Re: Letting Go

By: Clare

I never write blog posts. I have sworn off blog posts for the rest of my life. And yet here I am, writing this, and there you are, reading this, and somewhere 3 sisters of mine are sitting behind a screen grinning gleefully because I promised “By: Clare” would never appear on the sweetridgesisters page again. But Kate was right, she has inspired me to do many things, including write a blog post, You got the oldest’s view, now you can have mine, which is valued at a higher price than Donald Trump.

All my life I’ve undergone The Interview. Meaning, I meet a person. Person learns I am the youngest child. Wait, I am the youngest of how many? Eyebrows shoot up. Eyes scrunch together. Then I hear The Question: “Sooo, do you like being the youngest?” My answer is always, “Well, there are pros and cons.” Then I give a soft chuckle and sprint walk away in the politest way possible.

It’s true, there are many, many pros and cons. But by far the biggest con has always been the niggling knowledge in the back of my head that whispered in my ear yearly and told me that I would always be left behind. And I was. The truth unfolded quietly and slyly; I never knew things were changing until it had already happened, like a rug being pulled out from under my feet.Six-year-old Clare discovered her siblings didn’t like playing Blind Man’s Bluff on the trampoline anymore.

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Eight-year-old Clare accepted the fact that her siblings would never agree to play tag again.

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Ten-year-old Clare saw Raph leave for college and knew the indoor games Raph directed would cease. At 14 her best friend/sister left, at 16 her worst enemy/brother. My siblings grew up so fast, and I was so eager to join them. I puffed up my chest and tripped over my feet to get there, but somehow always felt like I was lagging behind.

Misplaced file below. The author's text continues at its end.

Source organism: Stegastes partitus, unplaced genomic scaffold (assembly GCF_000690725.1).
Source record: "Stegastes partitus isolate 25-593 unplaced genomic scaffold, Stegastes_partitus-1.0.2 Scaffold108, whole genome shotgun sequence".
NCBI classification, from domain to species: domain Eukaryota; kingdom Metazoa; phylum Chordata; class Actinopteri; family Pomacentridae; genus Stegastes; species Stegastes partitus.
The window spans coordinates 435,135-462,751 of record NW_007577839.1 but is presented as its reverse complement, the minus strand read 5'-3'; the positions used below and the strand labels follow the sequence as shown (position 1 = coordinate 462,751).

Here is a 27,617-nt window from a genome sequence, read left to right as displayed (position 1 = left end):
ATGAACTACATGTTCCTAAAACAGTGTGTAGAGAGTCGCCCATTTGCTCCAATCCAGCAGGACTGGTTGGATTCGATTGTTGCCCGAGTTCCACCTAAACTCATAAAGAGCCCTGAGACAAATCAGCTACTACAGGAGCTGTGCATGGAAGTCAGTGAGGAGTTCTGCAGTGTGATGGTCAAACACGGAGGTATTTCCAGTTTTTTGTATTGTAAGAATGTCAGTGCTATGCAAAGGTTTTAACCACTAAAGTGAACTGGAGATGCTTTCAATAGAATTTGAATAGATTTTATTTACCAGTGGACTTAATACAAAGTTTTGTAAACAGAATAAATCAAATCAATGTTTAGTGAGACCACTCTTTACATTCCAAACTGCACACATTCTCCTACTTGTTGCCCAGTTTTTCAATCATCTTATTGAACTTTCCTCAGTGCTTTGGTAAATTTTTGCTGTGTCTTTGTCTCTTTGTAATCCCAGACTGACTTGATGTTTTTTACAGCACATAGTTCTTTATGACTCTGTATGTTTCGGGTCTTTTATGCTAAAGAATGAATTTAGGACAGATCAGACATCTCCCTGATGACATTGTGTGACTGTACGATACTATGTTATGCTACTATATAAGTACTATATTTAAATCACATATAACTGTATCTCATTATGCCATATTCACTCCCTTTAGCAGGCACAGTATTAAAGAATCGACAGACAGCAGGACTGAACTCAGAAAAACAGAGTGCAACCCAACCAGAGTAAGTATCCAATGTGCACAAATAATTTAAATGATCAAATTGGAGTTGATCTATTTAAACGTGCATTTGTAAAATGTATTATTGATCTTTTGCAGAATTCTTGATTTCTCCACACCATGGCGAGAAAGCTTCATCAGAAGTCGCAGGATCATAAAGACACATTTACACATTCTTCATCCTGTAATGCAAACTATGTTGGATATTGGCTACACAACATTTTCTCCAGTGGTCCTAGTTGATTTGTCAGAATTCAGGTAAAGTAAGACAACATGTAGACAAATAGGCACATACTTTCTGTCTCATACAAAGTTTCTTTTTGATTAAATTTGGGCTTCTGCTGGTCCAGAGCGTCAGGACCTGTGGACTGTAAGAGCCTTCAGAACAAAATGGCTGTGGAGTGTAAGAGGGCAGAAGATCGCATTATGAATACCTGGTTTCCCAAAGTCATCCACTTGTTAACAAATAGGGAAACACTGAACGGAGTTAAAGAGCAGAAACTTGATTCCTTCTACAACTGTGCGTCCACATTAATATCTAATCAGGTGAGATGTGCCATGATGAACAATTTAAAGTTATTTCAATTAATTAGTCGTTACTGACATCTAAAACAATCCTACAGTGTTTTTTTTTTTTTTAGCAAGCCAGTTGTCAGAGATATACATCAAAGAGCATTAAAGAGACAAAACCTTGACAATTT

In a day I leave the cocoon of my home, where I have tracked my siblings’ adventures and dreamed up my own. In a day I will stand at the door and receive a final blessing and cross the threshold into adventure. It seems almost surreal, because I’ve seen it done so many times before, but always with me in the background. I thought I had my whole life planned, but I only just realized that goodbyes can be so hard, and the future can seem so vast, so mysterious, and so lonely.

Yes, there are perks to being the youngest, but there is always a gentle, yet unrelenting burden pressing on my shoulders. There are pages and pages of stories my siblings have written in our Slattery Book of Life, and mine has always and will always come last, just before the “The End.”  Everywhere I go, I leave a wreckage of red stamps that read “Finished.” Everything I do is carried on a wind of nostalgia and is narrated as “the end of an era.” Because of this, in some ways, it feels like I let down the family just by growing up.

My hands hold my childhood tightly tucked inside my heart. There you can find me sailing through the stormy seas of the English Channel on a trusty ship greatly resembling our hammock, or me carrying three antique schoolbooks down our dirt lane to a one-room schoolhouse greatly resembling our chicken shed, or me winning an Olympic gold medal after my killer serve was left unreturned by my Russian opponent, who greatly resembles the side of our white farmhouse.

For me, letting go means giving back. I want every other child to feel the innocence and love I was blessed with as a child. I want to dedicate my life to that cause and follow God blindly and humbly. I just have a lot of work to do on my way.

Like packing. Lots of packing.

s10

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2 thoughts on “Re: Letting Go

  1. Minnesota Prairie Roots

    OK, you really need to blog more often because you excel at writing, at sharing your heart. This is beautifully written and gives me a new perspective on what it feels like to be the youngest. I am second oldest among six siblings.

    I love that you are sent away with a blessing. I don’t know where your life’s journey is taking you. But I am certain you will make an impression. And you will always have home and that wonderful family to return to in the hills of Wisconsin.

    Reply

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